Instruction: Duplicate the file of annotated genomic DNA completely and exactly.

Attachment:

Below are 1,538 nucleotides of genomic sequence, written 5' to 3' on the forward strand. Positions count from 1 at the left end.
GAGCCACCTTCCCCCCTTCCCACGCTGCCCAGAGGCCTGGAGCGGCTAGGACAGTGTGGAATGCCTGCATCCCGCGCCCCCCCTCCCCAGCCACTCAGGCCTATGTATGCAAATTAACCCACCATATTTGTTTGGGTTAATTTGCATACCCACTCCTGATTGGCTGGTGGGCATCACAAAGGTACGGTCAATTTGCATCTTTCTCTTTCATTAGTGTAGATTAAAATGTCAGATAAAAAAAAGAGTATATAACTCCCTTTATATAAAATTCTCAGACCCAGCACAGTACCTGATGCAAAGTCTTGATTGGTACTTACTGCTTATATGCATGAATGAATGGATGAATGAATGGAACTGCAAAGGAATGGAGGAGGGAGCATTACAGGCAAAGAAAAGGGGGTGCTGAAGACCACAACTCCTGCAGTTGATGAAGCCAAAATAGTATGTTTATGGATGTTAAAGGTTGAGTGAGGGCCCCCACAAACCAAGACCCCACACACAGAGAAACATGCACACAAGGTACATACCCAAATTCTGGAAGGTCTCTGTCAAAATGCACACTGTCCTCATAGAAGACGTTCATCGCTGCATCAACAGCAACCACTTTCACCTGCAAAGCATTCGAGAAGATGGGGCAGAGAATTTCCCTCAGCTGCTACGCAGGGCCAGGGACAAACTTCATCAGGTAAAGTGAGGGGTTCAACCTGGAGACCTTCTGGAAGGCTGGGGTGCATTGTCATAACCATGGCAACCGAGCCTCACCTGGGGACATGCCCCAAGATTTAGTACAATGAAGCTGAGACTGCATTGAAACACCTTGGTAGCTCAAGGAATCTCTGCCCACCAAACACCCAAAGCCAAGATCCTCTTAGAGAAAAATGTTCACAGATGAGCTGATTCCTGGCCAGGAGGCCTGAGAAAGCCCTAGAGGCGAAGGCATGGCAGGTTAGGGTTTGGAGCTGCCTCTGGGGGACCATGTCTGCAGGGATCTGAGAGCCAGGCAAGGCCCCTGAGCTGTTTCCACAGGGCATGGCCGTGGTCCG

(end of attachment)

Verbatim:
Below are 1,538 nucleotides of genomic sequence, written 5' to 3' on the forward strand. Positions count from 1 at the left end.
GAGCCACCTTCCCCCCTTCCCACGCTGCCCAGAGGCCTGGAGCGGCTAGGACAGTGTGGAATGCCTGCATCCCGCGCCCCCCCTCCCCAGCCACTCAGGCCTATGTATGCAAATTAACCCACCATATTTGTTTGGGTTAATTTGCATACCCACTCCTGATTGGCTGGTGGGCATCACAAAGGTACGGTCAATTTGCATCTTTCTCTTTCATTAGTGTAGATTAAAATGTCAGATAAAAAAAAGAGTATATAACTCCCTTTATATAAAATTCTCAGACCCAGCACAGTACCTGATGCAAAGTCTTGATTGGTACTTACTGCTTATATGCATGAATGAATGGATGAATGAATGGAACTGCAAAGGAATGGAGGAGGGAGCATTACAGGCAAAGAAAAGGGGGTGCTGAAGACCACAACTCCTGCAGTTGATGAAGCCAAAATAGTATGTTTATGGATGTTAAAGGTTGAGTGAGGGCCCCCACAAACCAAGACCCCACACACAGAGAAACATGCACACAAGGTACATACCCAAATTCTGGAAGGTCTCTGTCAAAATGCACACTGTCCTCATAGAAGACGTTCATCGCTGCATCAACAGCAACCACTTTCACCTGCAAAGCATTCGAGAAGATGGGGCAGAGAATTTCCCTCAGCTGCTACGCAGGGCCAGGGACAAACTTCATCAGGTAAAGTGAGGGGTTCAACCTGGAGACCTTCTGGAAGGCTGGGGTGCATTGTCATAACCATGGCAACCGAGCCTCACCTGGGGACATGCCCCAAGATTTAGTACAATGAAGCTGAGACTGCATTGAAACACCTTGGTAGCTCAAGGAATCTCTGCCCACCAAACACCCAAAGCCAAGATCCTCTTAGAGAAAAATGTTCACAGATGAGCTGATTCCTGGCCAGGAGGCCTGAGAAAGCCCTAGAGGCGAAGGCATGGCAGGTTAGGGTTTGGAGCTGCCTCTGGGGGACCATGTCTGCAGGGATCTGAGAGCCAGGCAAGGCCCCTGAGCTGTTTCCACAGGGCATGGCCGTGGTCCG